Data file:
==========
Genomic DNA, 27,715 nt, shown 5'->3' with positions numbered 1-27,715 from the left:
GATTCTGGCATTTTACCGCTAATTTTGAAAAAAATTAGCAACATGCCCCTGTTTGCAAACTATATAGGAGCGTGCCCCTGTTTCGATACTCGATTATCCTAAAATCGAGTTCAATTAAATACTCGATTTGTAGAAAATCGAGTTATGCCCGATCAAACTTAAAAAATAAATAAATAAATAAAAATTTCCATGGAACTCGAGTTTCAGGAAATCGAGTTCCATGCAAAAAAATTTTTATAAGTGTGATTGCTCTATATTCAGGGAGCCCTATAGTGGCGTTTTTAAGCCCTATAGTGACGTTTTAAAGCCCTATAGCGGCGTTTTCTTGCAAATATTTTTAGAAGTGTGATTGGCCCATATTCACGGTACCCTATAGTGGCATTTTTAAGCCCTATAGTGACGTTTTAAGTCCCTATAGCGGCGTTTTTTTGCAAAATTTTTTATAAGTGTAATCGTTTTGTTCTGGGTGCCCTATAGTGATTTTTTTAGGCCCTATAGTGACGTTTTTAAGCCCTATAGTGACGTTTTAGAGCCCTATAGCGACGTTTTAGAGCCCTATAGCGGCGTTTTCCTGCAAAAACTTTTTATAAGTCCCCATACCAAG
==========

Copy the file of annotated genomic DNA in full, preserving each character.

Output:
Genomic DNA, 27,715 nt, shown 5'->3' with positions numbered 1-27,715 from the left:
GATTCTGGCATTTTACCGCTAATTTTGAAAAAAATTAGCAACATGCCCCTGTTTGCAAACTATATAGGAGCGTGCCCCTGTTTCGATACTCGATTATCCTAAAATCGAGTTCAATTAAATACTCGATTTGTAGAAAATCGAGTTATGCCCGATCAAACTTAAAAAATAAATAAATAAATAAAAATTTCCATGGAACTCGAGTTTCAGGAAATCGAGTTCCATGCAAAAAAATTTTTATAAGTGTGATTGCTCTATATTCAGGGAGCCCTATAGTGGCGTTTTTAAGCCCTATAGTGACGTTTTAAAGCCCTATAGCGGCGTTTTCTTGCAAATATTTTTAGAAGTGTGATTGGCCCATATTCACGGTACCCTATAGTGGCATTTTTAAGCCCTATAGTGACGTTTTAAGTCCCTATAGCGGCGTTTTTTTGCAAAATTTTTTATAAGTGTAATCGTTTTGTTCTGGGTGCCCTATAGTGATTTTTTTAGGCCCTATAGTGACGTTTTTAAGCCCTATAGTGACGTTTTAGAGCCCTATAGCGACGTTTTAGAGCCCTATAGCGGCGTTTTCCTGCAAAAACTTTTTATAAGTCCCCATACCAAG